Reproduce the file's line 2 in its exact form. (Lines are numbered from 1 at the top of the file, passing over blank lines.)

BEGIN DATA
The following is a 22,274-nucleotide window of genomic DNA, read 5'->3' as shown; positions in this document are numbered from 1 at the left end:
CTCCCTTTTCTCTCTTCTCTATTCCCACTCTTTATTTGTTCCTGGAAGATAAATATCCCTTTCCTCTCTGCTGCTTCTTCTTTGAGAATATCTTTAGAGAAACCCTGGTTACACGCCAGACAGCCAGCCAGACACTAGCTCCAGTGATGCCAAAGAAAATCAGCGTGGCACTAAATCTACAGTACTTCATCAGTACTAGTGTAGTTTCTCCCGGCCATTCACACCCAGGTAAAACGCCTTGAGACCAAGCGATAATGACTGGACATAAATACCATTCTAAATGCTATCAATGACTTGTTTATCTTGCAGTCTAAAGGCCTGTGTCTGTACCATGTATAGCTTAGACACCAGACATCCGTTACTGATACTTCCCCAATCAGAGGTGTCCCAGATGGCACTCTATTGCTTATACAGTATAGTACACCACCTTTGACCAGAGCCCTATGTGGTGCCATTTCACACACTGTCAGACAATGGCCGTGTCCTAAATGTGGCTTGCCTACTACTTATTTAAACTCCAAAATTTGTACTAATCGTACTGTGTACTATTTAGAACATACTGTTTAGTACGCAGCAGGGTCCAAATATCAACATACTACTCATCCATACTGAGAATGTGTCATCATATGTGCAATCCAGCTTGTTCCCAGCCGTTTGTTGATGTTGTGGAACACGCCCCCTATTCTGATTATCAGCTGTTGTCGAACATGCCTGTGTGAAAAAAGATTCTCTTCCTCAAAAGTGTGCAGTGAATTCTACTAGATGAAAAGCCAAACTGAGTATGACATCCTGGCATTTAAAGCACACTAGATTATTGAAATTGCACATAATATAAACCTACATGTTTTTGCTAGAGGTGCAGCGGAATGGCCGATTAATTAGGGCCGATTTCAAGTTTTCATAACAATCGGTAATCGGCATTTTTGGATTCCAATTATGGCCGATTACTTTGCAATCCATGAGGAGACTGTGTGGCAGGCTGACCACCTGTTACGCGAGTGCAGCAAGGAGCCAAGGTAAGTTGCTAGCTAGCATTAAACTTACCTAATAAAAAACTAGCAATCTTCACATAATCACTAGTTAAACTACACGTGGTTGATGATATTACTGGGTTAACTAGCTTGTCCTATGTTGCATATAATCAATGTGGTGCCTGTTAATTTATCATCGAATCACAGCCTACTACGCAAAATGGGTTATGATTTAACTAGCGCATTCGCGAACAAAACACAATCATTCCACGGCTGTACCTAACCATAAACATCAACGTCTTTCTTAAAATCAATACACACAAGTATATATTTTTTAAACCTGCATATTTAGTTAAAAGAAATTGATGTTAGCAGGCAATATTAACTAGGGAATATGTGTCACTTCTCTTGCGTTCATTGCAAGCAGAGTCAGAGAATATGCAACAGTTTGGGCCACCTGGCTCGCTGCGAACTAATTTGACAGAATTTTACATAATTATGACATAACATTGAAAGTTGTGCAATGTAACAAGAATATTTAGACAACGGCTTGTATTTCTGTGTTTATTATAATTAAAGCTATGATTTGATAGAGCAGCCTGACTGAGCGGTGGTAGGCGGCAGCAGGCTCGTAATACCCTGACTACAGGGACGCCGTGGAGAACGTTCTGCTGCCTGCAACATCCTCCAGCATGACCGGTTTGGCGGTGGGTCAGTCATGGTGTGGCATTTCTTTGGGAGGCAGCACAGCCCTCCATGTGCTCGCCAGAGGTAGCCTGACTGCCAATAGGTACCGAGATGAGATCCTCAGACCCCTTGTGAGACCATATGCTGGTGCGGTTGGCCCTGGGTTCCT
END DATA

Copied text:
CTCCCTTTTCTCTCTTCTCTATTCCCACTCTTTATTTGTTCCTGGAAGATAAATATCCCTTTCCTCTCTGCTGCTTCTTCTTTGAGAATATCTTTAGAGAAACCCTGGTTACACGCCAGACAGCCAGCCAGACACTAGCTCCAGTGATGCCAAAGAAAATCAGCGTGGCACTAAATCTACAGTACTTCATCAGTACTAGTGTAGTTTCTCCCGGCCATTCACACCCAGGTAAAACGCCTTGAGACCAAGCGATAATGACTGGACATAAATACCATTCTAAATGCTATCAATGACTTGTTTATCTTGCAGTCTAAAGGCCTGTGTCTGTACCATGTATAGCTTAGACACCAGACATCCGTTACTGATACTTCCCCAATCAGAGGTGTCCCAGATGGCACTCTATTGCTTATACAGTATAGTACACCACCTTTGACCAGAGCCCTATGTGGTGCCATTTCACACACTGTCAGACAATGGCCGTGTCCTAAATGTGGCTTGCCTACTACTTATTTAAACTCCAAAATTTGTACTAATCGTACTGTGTACTATTTAGAACATACTGTTTAGTACGCAGCAGGGTCCAAATATCAACATACTACTCATCCATACTGAGAATGTGTCATCATATGTGCAATCCAGCTTGTTCCCAGCCGTTTGTTGATGTTGTGGAACACGCCCCCTATTCTGATTATCAGCTGTTGTCGAACATGCCTGTGTGAAAAAAGATTCTCTTCCTCAAAAGTGTGCAGTGAATTCTACTAGATGAAAAGCCAAACTGAGTATGACATCCTGGCATTTAAAGCACACTAGATTATTGAAATTGCACATAATATAAACCTACATGTTTTTGCTAGAGGTGCAGCGGAATGGCCGATTAATTAGGGCCGATTTCAAGTTTTCATAACAATCGGTAATCGGCATTTTTGGATTCCAATTATGGCCGATTACTTTGCAATCCATGAGGAGACTGTGTGGCAGGCTGACCACCTGTTACGCGAGTGCAGCAAGGAGCCAAGGTAAGTTGCTAGCTAGCATTAAACTTACCTAATAAAAAACTAGCAATCTTCACATAATCACTAGTTAAACTACACGTGGTTGATGATATTACTGGGTTAACTAGCTTGTCCTATGTTGCATATAATCAATGTGGTGCCTGTTAATTTATCATCGAATCACAGCCTACTACGCAAAATGGGTTATGATTTAACTAGCGCATTCGCGAACAAAACACAATCATTCCACGGCTGTACCTAACCATAAACATCAACGTCTTTCTTAAAATCAATACACACAAGTATATATTTTTTAAACCTGCATATTTAGTTAAAAGAAATTGATGTTAGCAGGCAATATTAACTAGGGAATATGTGTCACTTCTCTTGCGTTCATTGCAAGCAGAGTCAGAGAATATGCAACAGTTTGGGCCACCTGGCTCGCTGCGAACTAATTTGACAGAATTTTACATAATTATGACATAACATTGAAAGTTGTGCAATGTAACAAGAATATTTAGACAACGGCTTGTATTTCTGTGTTTATTATAATTAAAGCTATGATTTGATAGAGCAGCCTGACTGAGCGGTGGTAGGCGGCAGCAGGCTCGTAATACCCTGACTACAGGGACGCCGTGGAGAACGTTCTGCTGCCTGCAACATCCTCCAGCATGACCGGTTTGGCGGTGGGTCAGTCATGGTGTGGCATTTCTTTGGGAGGCAGCACAGCCCTCCATGTGCTCGCCAGAGGTAGCCTGACTGCCAATAGGTACCGAGATGAGATCCTCAGACCCCTTGTGAGACCATATGCTGGTGCGGTTGGCCCTGGGTTCCT